Monday, 10 June 2013
Friday, 12 April 2013
A report issued by the Health and Social Care Information Centre in February 2013 reveals some worrying statistics about weight gain in the UK. In 2011/12 only 34% of men and 39% of women had a normal body mass index, and even more alarmingly, the numbers of people who are admitted to hospital because of obesity has tripled in the last five years - last year around 3,000 men and over 8,000 women needed treatment due to their weight.
Losing weight is a challenging process with many obstacles to overcome and a great deal of confusing and sometimes contradictory information. In actual fact the key to weight loss is very simple: eat fewer calories than you burn and your weight will go down. The difficulties arise in knowing exactly how to go about achieving this apparently simple aim and, crucially, in making sure you don’t put the weight back on again in the future. Here is an introduction to some of the basic principles of safe weight loss.
There are thousands of different kinds of diets, all of them promising that their way is the best. Basically, you need to make sure that you consume fewer calories (energy), but don’t miss out on the vitamins or minerals that your body always needs. For women, a diet which provides between 1,000 and 1,200 calories a day is recommended, and for men those figures are 1,200 to 1,600.
Be careful of what are known as very low calorie diets (VLCDs) such as the Grapefruit or Hollywood Diet. These tend to involve eating the same types of low calorie foods and only provide around 800 calories a day. With a diet like this, the chances are that you will lose weight fast, but you won’t be getting enough energy and the diet will be very hard to maintain. Many people give up after a while and end up going back to their previous unhealthy lifestyle, and naturally they put the weight back on.
At the same time as you cut the amount of calories you consume, you also need to make sure that you get plenty of exercise. It is the right balance of diet and exercise that will ensure that you lose weight safely, and become a fitter, leaner person in the long term. An hour’s worth of a cardiovascular activity each day should be enough for most people to see the benefits. Find something you enjoy; if the exercise you’re doing is making you miserable you will be unlikely to stick at it. Running is an excellent means of losing weight, but be careful not to do too much too soon, as it can put a strain on your joints, particularly the knees. Swimming is a good alternative as it tones your arms and legs without putting them under any undue pressure. Other forms of exercise worth trying out are cycling, hiking and even kayaking.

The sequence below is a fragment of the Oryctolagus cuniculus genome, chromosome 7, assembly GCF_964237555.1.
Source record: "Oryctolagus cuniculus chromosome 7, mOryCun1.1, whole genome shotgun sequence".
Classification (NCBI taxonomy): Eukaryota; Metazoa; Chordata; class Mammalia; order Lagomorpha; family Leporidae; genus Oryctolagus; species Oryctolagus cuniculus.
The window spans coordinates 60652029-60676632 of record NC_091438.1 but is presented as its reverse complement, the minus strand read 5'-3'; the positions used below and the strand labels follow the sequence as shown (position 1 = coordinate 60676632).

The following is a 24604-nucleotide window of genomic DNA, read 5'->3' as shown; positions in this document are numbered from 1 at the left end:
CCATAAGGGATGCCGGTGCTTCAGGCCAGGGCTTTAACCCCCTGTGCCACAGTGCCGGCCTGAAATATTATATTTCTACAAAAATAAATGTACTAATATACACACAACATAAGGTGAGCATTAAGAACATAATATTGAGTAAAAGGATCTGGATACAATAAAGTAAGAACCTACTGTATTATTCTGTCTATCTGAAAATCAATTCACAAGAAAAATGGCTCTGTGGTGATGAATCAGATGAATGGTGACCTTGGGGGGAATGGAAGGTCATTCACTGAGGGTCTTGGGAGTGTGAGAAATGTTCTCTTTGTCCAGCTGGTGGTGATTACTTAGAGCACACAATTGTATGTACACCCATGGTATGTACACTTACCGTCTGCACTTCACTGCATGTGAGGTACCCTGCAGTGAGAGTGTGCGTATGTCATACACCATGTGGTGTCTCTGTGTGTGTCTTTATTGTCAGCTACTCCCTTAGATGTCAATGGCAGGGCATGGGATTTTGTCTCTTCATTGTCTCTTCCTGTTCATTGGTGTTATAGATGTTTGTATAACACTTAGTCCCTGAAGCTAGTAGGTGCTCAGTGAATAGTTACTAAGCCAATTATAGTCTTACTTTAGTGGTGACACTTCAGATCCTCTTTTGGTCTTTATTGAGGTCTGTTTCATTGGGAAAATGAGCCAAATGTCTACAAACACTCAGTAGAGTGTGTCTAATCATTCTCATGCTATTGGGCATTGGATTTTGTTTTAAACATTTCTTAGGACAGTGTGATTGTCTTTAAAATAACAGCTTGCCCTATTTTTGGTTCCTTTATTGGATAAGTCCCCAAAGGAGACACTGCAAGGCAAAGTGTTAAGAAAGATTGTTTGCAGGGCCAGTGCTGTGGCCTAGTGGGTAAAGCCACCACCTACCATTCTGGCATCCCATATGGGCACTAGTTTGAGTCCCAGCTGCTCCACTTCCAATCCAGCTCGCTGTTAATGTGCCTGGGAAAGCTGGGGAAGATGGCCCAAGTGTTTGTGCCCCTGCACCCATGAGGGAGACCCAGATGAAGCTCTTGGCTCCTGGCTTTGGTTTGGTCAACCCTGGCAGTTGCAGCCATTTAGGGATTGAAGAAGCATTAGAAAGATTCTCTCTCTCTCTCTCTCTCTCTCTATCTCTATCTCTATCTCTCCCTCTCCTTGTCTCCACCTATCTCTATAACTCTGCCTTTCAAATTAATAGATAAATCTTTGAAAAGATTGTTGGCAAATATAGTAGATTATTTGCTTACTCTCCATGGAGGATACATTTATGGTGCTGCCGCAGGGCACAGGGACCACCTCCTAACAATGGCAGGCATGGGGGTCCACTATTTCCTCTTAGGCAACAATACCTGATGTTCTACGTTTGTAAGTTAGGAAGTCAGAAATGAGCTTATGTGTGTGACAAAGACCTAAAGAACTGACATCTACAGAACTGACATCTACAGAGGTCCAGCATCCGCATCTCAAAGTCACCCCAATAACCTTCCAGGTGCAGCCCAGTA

With both the diet and the exercise, it is important to go at a steady pace. Sudden, dramatic weight loss or too much exercise all at once will put your body under a lot of pressure, and in the long run you will be less likely to keep your weight down. The actual figures vary for each person of course, but a general rule of thumb for safe weight loss is as follows:
Eating around 1,200 calories and exercising for about an hour each day, should result in the steady loss of around two pounds per week.
If you are unsure about anything concerning diets and exercise, check with your doctor first. As long as you don’t expect miracles, and you adopt a sensible approach, there is every chance you will be able to attain your desired weight.
Guest Post By: Wildmoor Spa & Health Club
Wednesday, 6 February 2013
Before the cancer patient begins the exercise program, he or she should make sure to speak with their doctor. Once the patient begins the exercise program, he or she will begin to strengthen different parts of his or her body. Not only will the exercise strengthen parts of the body, but it will also allow the individual to shed unnecessary fat, lower his or her blood pressure, and give him or her more energy throughout the day. Lack of energy is one of the main effects that cancer treatments has on a person.
Cancer can affect many parts of the body; therefore, the unaffected parts of the body should be kept in good working condition. Exercise is known for its ability to fight off diseases, so as the person exercises, he or she decreases the risk of the cancer spreading to the other body parts. Furthermore, as the person exercises more, he or she is able to strengthen the parts of the body that are already affected by the cancer.
When a person is diagnosed with cancer, he or she will experience many different emotions. Two of the most common emotions are anger and sadness. With exercise, the person will be able to improve his or her mood. Exercise releases endorphins throughout the body, which are the chemicals that allow the mind to experience feelings of pleasure.
Unless a person has gone through cancer, he or she may not understand how much it affects the body. It will affect a person physically and emotionally; however, if exercise routines are done during this time, the person can improve his or her prognosis and overall health.